Sir To. Ay, Biddy, come with me. What, man! 'tis not for gravity to play at cherry pit s with Satan Hang him, foul collier!

Mar. Get him to say his prayers; good sir Toby, get him to pray.

Mal. My prayers, minx?

Mar. No, I warrant you, he will not hear of godliness.

Mal. Go, hang yourselves all! you are idle shallow things: I am not of your element; you shall know more hereafter. [Exit. Sir To. Is't possible?

Fab. If this were played upon a stage now, could condemn it as an improbable fiction. Sir To. His very genius hath taken the infection of the device, man.

I

Mar. Nay, pursue him now; lest the device take air, and taint.

Fab. Why, we shall make him mad, indeed. Mar. The house will be the quieter. Sir To. Come, we'll have him in a dark room, and bound. My niece is already in the belief that he is mad; we may carry it thus, for our pleasure, and his penance, till our very pastime, tired out of breath, prompt us to have mercy on him: at which time, we will bring the device to the bar, and crown thee for a finder of madinen. But see, but see.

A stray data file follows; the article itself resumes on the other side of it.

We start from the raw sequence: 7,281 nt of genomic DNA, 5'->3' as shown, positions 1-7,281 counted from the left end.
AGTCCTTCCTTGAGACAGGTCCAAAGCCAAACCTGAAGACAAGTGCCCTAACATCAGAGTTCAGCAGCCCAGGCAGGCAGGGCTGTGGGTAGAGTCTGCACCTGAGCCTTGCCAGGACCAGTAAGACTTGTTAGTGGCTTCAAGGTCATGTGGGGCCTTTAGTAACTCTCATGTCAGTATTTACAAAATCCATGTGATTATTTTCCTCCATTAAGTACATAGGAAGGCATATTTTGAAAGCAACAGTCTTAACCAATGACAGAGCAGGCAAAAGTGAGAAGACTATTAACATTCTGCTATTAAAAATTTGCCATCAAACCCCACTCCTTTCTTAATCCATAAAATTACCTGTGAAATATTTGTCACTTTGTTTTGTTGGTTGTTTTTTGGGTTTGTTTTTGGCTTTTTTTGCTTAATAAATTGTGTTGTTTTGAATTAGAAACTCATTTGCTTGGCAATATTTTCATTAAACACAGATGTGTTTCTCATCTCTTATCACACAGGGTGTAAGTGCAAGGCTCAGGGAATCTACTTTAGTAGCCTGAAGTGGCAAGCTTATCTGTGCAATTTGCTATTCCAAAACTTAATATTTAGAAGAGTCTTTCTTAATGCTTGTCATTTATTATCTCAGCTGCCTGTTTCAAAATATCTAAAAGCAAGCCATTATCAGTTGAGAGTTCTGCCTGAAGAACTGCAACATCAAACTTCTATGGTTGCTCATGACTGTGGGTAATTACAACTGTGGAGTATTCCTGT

Enter Sir ANDREW AGUE-CHEEK. Fab. More matter for a May morning. Sir And. Here's the challenge, read it; I warrant, there's vinegar and pepper in't. Fab. Is't so saucy?

1

Sir And. Ay,is it, I warrant him: do but read. Sir To. Give me. [reads.] Youth, whatsoever thou art, thou art but a scurvy fellow. Fab. Good, and valiant.

Sir To. Wonder not, nor admire not in thy mind, why I do call thee so, for I will show thee no reason for't.

Fab. A good note: that keeps you from the blow of the law.

Sir To. Thou comest to the lady Olivia, and in my sight she uses thee kindly: but thou liest in thy throat, that is not the matter I challenge thee for.

Fab. Very brief, and exceeding good sense

less.

Sir To. I will way-lay thee going home; where if it be thy chance to kill me,——

Fub. Good.

Sir To. Thou killest me like a rogue and a villain.

Fub. Still you keep o'the windy side of the law: good.

Sir To. Fare thee well; And God have mercy upon one of our souls! He may have mercy upon mine; but my hope is better,

+ Companion. Jolly cock, beau and coq. Colliers were accounted great cheats.

and so look to thyself. Thy friend, as thou | usest him, and thy sworn enemy. ANDREW AGUE-CHEEK.

Sir To. If this letter move him not, his legs cannot: I'll give't him.

Mar. You may have very fit occasion for't; he is now in some commerce with my lady, and will by and by depart.

Sir To. Go, sir Andrew; scout me for him at the corner of the orchard, like a bum-bailiff: zo soon as ever thou seest him, draw; and, as thou drawest, swear horrible; for it comes to pass oft, that a terrible oath, with a swaggering accent sharply twanged off, gives manhood more approbation than ever proof itself would have earned him. Away.

Sir And. Nay, let me alone for swearing.

[Exit.